December 15, 2017

Worship and Evangelization Outreach / Erin Jeffries

‘An Advent Dialogue with the Sick’

Recently, I had the joy of beginning Cardinal Joseph Ratzinger’s (now Pope Emeritus Benedict XVI) short book The Blessing of Christmas. The first part of this book is “An Advent Dialogue with the Sick.”

Though Benedict is speaking primarily to people who are sick, and therefore isolated, I found myself thinking of all the ways we can be isolated during this time of year. Those who, like my husband and myself, are far from family, those who are new to the area or who are in group homes or care facilities, those who work long or odd hours or perform solitary work, or those who struggle with seasonal depression, to name a few.

All of these circumstances can prevent people from being able to share in the joy others feel at this time. In fact, I would imagine this is something we can all relate to in one way or another.

Benedict presents Advent as “a medicine for the soul that makes it easier to bear the enforced inaction and the pain of [one’s] illness. Advent can help us discover the unobtrusive grace that can lie in the very fact of being sick,” or isolated for that matter.

The word “Advent” (adventus in Latin) can actually be translated as “presence” or “arrival.” Typically that is not the first thing that comes to mind. We think first of the waiting, or anticipation of the arrival. This translation lends to a different focus—on God’s presence and closeness, his love—and the blessing he brings in his presence.

When we are sick, isolated or lonely, we are taken out of the rush of typical daily life, where there is little time and little encouragement to reflect and make intentional choices about our external activity or inner life. Benedict tells us “When I am sick, I am obliged to be still. I am obliged to wait. I am obliged to reflect on myself; I am obliged to bear being alone. I am obliged to bear pain, and I am obliged to accept the burden of my own self. All this is hard.”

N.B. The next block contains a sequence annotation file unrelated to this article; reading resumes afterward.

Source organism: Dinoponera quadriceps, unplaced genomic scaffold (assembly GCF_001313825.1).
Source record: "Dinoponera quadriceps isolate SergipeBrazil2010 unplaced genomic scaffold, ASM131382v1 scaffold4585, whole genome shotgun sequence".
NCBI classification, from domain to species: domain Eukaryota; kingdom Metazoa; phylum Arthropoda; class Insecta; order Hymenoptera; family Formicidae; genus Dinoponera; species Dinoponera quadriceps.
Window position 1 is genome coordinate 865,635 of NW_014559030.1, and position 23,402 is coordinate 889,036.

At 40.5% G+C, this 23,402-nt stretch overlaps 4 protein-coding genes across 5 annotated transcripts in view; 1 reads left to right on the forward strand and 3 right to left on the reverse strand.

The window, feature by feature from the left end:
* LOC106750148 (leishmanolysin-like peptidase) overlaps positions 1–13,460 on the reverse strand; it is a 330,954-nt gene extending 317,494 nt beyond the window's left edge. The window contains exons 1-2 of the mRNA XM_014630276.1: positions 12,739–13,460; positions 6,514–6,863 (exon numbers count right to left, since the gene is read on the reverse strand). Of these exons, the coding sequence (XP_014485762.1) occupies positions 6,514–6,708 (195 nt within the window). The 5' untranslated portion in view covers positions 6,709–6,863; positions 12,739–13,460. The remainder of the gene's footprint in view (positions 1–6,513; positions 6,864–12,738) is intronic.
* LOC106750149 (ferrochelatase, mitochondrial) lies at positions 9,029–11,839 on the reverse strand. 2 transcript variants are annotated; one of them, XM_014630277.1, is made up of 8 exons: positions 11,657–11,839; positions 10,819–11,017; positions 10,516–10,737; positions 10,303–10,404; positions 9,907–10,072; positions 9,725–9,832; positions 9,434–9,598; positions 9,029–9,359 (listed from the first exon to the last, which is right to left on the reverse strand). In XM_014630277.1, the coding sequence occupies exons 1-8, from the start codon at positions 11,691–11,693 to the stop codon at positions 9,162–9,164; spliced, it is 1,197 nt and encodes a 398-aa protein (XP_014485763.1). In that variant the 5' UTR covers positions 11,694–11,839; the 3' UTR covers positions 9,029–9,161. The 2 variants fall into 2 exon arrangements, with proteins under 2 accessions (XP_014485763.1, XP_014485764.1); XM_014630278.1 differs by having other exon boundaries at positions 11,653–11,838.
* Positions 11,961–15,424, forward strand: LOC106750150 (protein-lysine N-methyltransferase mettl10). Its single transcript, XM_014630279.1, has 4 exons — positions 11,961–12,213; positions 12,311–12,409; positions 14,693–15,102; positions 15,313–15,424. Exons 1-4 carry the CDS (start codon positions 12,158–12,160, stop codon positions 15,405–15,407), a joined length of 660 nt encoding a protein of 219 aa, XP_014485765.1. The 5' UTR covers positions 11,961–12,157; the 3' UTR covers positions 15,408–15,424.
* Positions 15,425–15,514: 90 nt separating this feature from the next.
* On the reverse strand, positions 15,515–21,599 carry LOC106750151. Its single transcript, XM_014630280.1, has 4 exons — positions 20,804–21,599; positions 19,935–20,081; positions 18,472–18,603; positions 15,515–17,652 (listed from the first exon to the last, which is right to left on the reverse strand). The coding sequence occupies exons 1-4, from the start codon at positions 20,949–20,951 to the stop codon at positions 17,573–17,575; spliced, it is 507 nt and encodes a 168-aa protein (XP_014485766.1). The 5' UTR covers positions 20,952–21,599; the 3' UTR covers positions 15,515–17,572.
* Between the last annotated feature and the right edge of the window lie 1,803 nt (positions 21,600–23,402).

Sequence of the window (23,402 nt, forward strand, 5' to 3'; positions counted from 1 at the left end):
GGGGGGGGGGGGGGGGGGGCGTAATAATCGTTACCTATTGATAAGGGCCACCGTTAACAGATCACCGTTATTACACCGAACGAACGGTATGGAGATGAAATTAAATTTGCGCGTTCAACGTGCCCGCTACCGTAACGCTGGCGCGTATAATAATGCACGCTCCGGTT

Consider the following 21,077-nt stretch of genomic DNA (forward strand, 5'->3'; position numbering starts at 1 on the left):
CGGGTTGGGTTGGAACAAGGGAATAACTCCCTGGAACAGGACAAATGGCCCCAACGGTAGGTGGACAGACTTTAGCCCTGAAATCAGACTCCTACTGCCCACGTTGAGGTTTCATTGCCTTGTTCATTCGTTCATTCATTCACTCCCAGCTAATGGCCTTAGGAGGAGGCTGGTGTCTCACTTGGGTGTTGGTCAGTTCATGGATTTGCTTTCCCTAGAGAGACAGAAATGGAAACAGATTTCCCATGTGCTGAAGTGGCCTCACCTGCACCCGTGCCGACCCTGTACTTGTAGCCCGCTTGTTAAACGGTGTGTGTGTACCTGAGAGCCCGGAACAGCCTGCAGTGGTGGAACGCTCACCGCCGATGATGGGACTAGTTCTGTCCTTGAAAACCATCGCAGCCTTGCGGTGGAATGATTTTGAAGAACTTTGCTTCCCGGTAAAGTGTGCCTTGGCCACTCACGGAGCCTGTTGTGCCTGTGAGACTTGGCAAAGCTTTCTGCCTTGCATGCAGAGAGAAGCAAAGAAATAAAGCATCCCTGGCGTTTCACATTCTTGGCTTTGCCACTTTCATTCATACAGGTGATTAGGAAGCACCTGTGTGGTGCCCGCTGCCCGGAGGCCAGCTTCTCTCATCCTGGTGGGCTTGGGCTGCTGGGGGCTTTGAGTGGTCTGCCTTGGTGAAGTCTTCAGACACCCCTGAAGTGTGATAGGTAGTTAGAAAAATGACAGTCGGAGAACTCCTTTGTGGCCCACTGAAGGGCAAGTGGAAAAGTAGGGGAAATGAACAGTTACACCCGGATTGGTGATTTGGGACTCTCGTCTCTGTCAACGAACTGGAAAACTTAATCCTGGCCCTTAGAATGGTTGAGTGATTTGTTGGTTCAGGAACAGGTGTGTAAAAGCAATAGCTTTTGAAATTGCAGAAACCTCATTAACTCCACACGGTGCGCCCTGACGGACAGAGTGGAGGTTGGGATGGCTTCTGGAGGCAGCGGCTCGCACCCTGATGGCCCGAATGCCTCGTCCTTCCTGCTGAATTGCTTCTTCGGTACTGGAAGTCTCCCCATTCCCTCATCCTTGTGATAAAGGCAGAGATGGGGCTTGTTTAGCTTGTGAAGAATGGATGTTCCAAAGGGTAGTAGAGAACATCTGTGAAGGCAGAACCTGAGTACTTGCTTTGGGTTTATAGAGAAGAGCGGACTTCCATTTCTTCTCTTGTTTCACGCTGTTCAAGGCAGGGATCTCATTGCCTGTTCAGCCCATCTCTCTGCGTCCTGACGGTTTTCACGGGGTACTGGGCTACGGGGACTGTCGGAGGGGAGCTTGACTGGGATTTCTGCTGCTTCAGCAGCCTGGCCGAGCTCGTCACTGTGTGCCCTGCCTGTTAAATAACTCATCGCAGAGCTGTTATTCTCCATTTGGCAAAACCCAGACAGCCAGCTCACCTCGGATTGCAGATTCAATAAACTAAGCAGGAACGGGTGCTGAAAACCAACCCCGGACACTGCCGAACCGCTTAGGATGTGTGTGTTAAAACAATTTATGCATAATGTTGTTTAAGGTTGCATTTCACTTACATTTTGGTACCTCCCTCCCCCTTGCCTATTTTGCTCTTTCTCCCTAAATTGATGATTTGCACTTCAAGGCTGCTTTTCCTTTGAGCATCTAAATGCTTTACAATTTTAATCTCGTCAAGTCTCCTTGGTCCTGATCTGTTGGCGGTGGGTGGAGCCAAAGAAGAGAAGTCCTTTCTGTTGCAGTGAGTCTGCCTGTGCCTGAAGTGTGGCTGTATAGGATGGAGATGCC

Yet, this is where the time of Advent can be especially full of blessing and meaning.

This time, as difficult as it may be, can be seen as an opportunity, and Benedict challenges us to see it this way. “The Lord has interrupted my activity for a time in order to let me be still.” He proposes that it is in the stillness that God is waiting for us, adding, “We rebel against it, this is not only because it is painful or because it is hard to be still and alone. We rebel against it because there are so many important things we ought to be doing and because illness seems meaningless. But it is not in the least meaningless! … It can be a moment in our life that belongs to God, a time when we are open to him and thus learn to rediscover our own selves.”

Often when a person is chronically ill or feeling lonely and isolated, small progress, days when he or she feels better, little gestures of genuine friendship, become a beacon of light and a moment to celebrate. Memories of those good moments also remain, and they have the ability to sustain us in the hard days when we are not feeling consolation. To focus on these things can be, as Benedict puts it, beautiful and healing. They remind us of the truth that we are loved, that we are not really alone, that there is good, and above all that the Lord is present.

(Erin Jeffries is the coordinator of Ministry to Persons with Special Needs in the archdiocesan Office of Catechesis. She can be reached at 317-236-1448 or .)

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